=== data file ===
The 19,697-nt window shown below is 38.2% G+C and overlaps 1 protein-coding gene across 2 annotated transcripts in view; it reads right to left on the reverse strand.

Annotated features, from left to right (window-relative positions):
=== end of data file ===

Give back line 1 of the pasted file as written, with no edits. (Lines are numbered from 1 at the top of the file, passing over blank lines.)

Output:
The 19,697-nt window shown below is 38.2% G+C and overlaps 1 protein-coding gene across 2 annotated transcripts in view; it reads right to left on the reverse strand.